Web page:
A BUDGET bride has revealed how she slashed people’s partners and bought DIY decorations from B&M and Home Bargains to save £21,000 on her dream castle wedding.
Ashley Waugh, 25, from Gosforth, Newcastle, says she almost halved the guest list and the move angered a lot of her friends, but it was worth it for the perfect big day.
The legal cashier married sales consultant Luke Elliot, 27, her partner of nearly seven years, at Langley Castle on Wednesday July 28 – but the do didn’t cost the Earth.
Speaking to Fabulous, thanks to thinkmoney, she says: “Originally, we wanted to get married on a Saturday in the height of summer with 140 guests, and that would’ve cost us around £10,000 just for the venue.
“The steepest quote we had was £30,000 all in. So we booked a midweek date, which instantly saved us a lot of money, and went for a February date which was off-season and cheaper.
“We struck gold with Covid when they had to reschedule to July, and honoured the original price.
We were really harsh with our guest list, which upset a lot of people. But we wanted our closest friends and families there, not someone who felt they had a right to come because they were dating someone who was invited
“We were also really harsh with our guest list, which upset a lot of people .
“But we were paying for it ourselves and we wanted our closest friends and families there, not someone who felt they had a right to come because they were dating someone who was invited.
“We cut A LOT of people’s partners purely to save money. Most people were really nice about it, some were not, but then you learn who your real friends are when you’re planning a wedding!
“Luke has a larger family and is originally from Peterborough. He chose not to invite distant cousins and nieces so we could have an intimate day with our nearest and dearest.
“Our original guest list was 140 people and we changed that to 64 day guests and 15 evening, so cut 60 people.
“We also did every aspect of the décor ourselves – myself, Luke, my brother, my mum, and my friend Katie spent the day before dressing the Wedding Breakfast room.
“We bought centrepieces from Home Bargains, chair sashes and covers from Wish or AliExpress for 40p a pop and favours from B&M, but it looked as if it had been professionally dressed.
“We also didn’t have a DJ just a playlist we made together and controlled from our phones.”
What Ashley & Luke spent
Cake: FREE, gifted by Luke’s aunt
DJ: FREE, as the couple did their own music
Chair sashes, table runners and flowers for centrepieces: 40p each from AliExpress
Flowers: £300 from Groovy Ruby (fake to save money)
Suits: £600, hired from Moss Bros
Wedding dress: £700 from Wed2Be, altered for £90 (off the rack to save money)
Bridal and bridesmaids’ hair/make-up: £500 with friends’ discount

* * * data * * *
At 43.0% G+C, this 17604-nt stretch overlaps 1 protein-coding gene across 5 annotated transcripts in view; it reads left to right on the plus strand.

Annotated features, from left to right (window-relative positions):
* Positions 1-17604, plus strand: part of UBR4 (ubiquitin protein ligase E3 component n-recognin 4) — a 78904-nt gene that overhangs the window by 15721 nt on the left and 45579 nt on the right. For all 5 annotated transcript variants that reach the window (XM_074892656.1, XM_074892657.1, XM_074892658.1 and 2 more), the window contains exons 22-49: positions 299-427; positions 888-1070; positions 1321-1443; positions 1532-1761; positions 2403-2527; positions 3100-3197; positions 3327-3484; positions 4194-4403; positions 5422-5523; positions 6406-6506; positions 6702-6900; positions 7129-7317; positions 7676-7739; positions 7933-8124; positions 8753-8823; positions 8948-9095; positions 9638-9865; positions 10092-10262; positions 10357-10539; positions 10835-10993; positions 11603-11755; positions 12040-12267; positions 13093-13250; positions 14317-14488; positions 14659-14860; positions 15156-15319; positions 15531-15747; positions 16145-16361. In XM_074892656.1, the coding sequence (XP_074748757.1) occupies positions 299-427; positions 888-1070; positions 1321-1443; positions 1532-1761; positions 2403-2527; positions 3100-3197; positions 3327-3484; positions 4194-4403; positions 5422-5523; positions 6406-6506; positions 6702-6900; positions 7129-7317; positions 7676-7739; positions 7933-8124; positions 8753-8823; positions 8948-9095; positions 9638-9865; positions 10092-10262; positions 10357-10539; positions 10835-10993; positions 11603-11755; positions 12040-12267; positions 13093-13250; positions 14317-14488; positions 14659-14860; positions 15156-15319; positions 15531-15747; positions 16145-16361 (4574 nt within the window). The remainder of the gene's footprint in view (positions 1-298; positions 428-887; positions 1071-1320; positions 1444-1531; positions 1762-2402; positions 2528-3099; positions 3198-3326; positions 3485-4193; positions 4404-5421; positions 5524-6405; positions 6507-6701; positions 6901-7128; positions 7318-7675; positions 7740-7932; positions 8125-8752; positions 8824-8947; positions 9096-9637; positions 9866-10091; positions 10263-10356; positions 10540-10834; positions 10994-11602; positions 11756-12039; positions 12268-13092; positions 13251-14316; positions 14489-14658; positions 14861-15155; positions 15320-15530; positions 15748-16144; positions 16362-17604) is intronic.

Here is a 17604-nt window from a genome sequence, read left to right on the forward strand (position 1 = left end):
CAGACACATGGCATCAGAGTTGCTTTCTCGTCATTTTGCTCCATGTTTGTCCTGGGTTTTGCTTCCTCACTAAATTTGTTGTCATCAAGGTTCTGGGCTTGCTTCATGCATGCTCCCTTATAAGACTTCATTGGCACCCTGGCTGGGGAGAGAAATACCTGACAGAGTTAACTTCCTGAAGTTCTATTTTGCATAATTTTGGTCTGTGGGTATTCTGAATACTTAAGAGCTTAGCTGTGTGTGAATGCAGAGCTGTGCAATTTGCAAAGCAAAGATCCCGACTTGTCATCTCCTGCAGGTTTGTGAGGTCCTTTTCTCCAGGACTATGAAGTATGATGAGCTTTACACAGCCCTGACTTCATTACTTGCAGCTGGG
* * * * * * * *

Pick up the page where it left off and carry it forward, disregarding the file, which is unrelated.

Venue: £5k on a winter deal
Ashley, who met Luke at uni, was originally hoping to go all out for her big day, but plans changed when she was furloughed from her zero-hour bar job during the pandemic.
In total, the big day cost £9,000 – with Ashley’s dad kindly paying for the venue and the happy couple footing £4,000.
She says: “We completed the purchase of our first home together during the pandemic so money was tight and we didn’t feel we needed a lavish or expensive day to celebrate our love for one another.
“We were also incredibly lucky in that Luke’s auntie is a cake maker and she gifted us our cake.
“My only tips would be to ask around, ask friends to ask their friends.
“No-one in my friendship group is a make-up artist, a photographer or a florist – but they knew people or had recommendations and I was lucky enough to get some friends’ discounts.
“I would search locally too, I found a woman based in my hometown who I had never heard of but then it turned out she knew one of my bridesmaids – it’s all who you know, not what you know.
“I hope people wouldn’t realise we’d done it on a budget, I don’t think they’d have commented if they did.
“The people I did tell that I had done it all myself were really surprised.”
thinkmoney’s tips for saving money on your wedding
- Make an estimate: be realistic about how much your wedding will actually cost. The average price in the UK in 2019 was £5.4k for the venue, £3.8k for catering, £1.5k for the drinks & £1.3k for the wedding dress
- Save, save save: you should set aside a year before your date to save for the wedding
- Cut costs: look for off-season dates & do DIY decorations as easy ways to save
- Set up a website: skip the expensive (and unnecessary) process of writing & sending invites by using a wedding website. WeddingWire is free to use & has systems like gift registries & RSVP collections built in
- Don’t mention the W-word: plenty of suppliers hike up the costs of things like flowers & cakes when they know it’s for a wedding. So when meeting or messaging suppliers, try not to mention the W-word and see if you can get a more reasonable price.
Although Ashley loved her budget day, she’s not judgemental about people who splash out.
She says: “I don’t think it’s silly – if you have the money and it’s not going to ruin your future financially then why not.
“It is one of the biggest days of your lives and one worth remembering. We spent the most money on the photography and videography as that’s what was most important to us – having the memories.
“Everything else was surplus, my flowers were fake and budget but looked amazing, my dress was off the rack and altered to look bespoke, you can have the look without the expense.”